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The Transantarctic Mountains (TAM) are one of the world's longest continental rift flank uplifts, with an along strike length of more than 3500 kilometers. They rise from sea level to elevations of 4000 meters just 40 kilometers from the coast. 100 kilometers offshore in the Ross Sea, the Victoria Land Basin contains up to 14 kilometers of sediment deposited during Jurassic-Recent rifting. The TAM and adjacent basins thus comprise a large, continental scale rift system, comparable in size to better known continental rifts such as the East African Rift System, the Great Escarpment of Southern Africa, and the Basin and Range province of western North America. The remarkable change in elevation over so small a lateral distance is distinctive of the TAM system, however.
|Sattelite image compiled by National Remote Sensing Centre, UK. Data from NOAA.|
Important structural differences exist between the TAM and the other continental rift systems mentioned. In the other rifts, the asymmetry of extension changes polarity along strike at a spacing of tens to hundreds of kilometers. These changes in asymmetry polarity are so common that they are considered fundamental features of rifts. It is surprising, then, that the TAM show no evidence for a change in asymmetry polarity along their entire length. Sense of offset is consistently down to the east. This conclusion is especially well documented in the 2000 kilometer long Ross Embayment sector of the TAM due to better exposure in this sector.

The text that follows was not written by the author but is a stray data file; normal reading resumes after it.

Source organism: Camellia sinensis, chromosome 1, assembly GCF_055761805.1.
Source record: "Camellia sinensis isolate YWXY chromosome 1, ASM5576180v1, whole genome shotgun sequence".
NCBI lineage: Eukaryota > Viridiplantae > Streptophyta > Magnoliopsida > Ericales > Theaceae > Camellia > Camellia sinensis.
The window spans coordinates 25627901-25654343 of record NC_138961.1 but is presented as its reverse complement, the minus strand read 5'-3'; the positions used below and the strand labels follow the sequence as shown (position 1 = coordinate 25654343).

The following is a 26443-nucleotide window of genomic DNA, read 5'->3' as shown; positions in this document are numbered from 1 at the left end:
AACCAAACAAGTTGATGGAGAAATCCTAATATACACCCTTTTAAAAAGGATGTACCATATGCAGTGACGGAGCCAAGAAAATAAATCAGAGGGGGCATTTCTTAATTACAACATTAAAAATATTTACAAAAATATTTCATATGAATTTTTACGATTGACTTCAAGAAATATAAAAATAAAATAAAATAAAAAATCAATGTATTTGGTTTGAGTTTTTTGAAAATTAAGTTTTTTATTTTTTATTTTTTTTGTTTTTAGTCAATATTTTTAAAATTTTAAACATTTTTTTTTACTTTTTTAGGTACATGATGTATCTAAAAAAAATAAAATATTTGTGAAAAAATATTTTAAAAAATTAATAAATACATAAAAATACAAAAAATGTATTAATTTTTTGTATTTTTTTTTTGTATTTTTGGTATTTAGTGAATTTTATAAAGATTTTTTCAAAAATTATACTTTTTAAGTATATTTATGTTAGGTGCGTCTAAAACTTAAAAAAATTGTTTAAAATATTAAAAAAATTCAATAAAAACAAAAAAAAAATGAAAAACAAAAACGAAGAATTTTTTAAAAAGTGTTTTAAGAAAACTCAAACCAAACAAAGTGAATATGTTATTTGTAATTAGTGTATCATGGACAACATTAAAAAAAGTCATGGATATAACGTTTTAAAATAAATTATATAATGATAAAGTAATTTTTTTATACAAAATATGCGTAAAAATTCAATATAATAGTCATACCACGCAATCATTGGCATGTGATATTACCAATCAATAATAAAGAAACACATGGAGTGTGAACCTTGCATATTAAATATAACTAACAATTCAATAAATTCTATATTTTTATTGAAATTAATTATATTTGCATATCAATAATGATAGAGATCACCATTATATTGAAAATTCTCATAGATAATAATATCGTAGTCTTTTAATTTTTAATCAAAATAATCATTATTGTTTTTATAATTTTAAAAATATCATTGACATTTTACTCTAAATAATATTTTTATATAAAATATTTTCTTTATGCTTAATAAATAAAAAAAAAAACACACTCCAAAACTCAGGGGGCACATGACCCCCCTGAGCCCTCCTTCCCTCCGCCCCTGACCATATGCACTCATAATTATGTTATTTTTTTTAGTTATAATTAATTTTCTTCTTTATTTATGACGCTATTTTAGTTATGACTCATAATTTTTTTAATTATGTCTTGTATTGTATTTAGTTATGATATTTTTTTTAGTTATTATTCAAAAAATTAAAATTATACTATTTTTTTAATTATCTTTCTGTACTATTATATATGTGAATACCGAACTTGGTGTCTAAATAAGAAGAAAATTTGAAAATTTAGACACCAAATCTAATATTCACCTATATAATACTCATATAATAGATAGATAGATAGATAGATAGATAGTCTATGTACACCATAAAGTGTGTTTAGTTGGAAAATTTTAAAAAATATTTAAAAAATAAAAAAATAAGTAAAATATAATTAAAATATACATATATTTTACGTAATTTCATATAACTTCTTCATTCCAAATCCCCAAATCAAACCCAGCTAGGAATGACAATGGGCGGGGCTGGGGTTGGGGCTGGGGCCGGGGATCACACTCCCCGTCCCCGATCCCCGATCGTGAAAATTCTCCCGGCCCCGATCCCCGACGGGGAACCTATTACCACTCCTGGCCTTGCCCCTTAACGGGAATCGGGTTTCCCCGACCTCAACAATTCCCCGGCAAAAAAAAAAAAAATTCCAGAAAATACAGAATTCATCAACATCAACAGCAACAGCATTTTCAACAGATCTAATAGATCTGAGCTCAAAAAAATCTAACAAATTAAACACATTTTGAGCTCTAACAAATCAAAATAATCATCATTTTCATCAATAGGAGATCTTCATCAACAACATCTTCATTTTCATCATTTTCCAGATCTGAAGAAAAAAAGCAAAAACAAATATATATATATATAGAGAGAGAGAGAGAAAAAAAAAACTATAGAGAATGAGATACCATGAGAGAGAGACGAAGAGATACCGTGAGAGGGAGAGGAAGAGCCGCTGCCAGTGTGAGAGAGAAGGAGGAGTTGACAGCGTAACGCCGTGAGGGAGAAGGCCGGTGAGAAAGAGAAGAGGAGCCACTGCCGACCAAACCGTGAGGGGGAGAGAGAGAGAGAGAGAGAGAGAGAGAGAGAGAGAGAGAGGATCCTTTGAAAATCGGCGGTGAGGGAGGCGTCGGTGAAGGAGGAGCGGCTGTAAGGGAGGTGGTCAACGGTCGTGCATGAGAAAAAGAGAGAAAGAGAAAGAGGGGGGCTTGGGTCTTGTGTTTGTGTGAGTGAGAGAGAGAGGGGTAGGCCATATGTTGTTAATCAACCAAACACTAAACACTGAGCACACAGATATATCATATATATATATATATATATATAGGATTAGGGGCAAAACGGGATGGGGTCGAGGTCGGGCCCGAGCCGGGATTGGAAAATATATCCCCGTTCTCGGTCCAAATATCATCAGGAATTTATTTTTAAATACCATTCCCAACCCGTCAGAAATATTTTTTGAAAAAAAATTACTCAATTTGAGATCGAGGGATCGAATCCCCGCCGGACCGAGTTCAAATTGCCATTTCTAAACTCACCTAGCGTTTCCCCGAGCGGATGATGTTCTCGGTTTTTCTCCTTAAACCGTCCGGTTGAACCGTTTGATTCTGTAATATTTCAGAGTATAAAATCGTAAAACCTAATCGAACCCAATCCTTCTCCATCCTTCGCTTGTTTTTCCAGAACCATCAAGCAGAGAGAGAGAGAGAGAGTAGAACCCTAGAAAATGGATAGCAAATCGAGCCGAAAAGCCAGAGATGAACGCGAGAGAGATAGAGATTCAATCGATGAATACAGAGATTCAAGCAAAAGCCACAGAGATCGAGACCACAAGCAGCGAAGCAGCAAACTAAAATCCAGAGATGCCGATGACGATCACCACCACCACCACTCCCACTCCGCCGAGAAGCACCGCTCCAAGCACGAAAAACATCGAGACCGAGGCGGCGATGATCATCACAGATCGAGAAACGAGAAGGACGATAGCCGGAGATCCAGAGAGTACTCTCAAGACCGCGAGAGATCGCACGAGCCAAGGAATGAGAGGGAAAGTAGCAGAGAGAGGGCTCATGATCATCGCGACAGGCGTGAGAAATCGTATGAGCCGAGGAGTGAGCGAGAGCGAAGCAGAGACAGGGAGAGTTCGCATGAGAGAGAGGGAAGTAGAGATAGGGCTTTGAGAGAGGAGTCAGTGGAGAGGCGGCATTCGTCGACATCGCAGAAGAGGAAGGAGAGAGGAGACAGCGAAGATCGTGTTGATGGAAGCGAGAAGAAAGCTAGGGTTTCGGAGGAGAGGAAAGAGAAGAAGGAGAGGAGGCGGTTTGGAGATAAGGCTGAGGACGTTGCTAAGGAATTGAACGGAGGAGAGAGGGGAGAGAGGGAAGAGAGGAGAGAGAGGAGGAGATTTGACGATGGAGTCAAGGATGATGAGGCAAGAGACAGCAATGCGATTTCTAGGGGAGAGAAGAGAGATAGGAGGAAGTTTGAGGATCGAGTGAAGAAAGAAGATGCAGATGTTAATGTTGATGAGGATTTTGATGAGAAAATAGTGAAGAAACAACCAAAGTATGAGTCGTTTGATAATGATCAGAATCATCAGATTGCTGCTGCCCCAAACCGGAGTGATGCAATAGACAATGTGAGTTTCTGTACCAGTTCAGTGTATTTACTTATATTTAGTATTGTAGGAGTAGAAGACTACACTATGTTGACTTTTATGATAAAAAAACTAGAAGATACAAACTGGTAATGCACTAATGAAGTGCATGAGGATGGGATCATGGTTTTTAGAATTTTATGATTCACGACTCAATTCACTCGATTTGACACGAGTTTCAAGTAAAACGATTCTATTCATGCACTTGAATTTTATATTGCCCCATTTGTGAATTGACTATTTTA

Another difference between the TAM and the other rift systems is that the TAM demarcate a primary lithospheric boundary between Archean-Proterozoic lithosphere in East Antarctica and Paleozoic-Mesozoic accreted terranes in West Antarctica. The TAM rift system appears to reactivate a long-lived zone of crustal weakness at the edge of the East Antarctic craton. Although other rift systems may reactivate old structures in some cases, they typically do not separate domains of different lithospheric age.
Because the 4 kilometer high TAM flagrantly violate McKenzie's (1978) model for lithospheric stretching and initial subsidence, workers on the TAM system have produced many models to explain the large uplift of the rift flank. These models are similar in form to explanations for the uplift of other rift shoulders around the world, but the models differ in detail. A comparison of the TAM system with other rifts can be found in the comparison section.
Questions? Comments? Contact me. Last updated 4/7/02.
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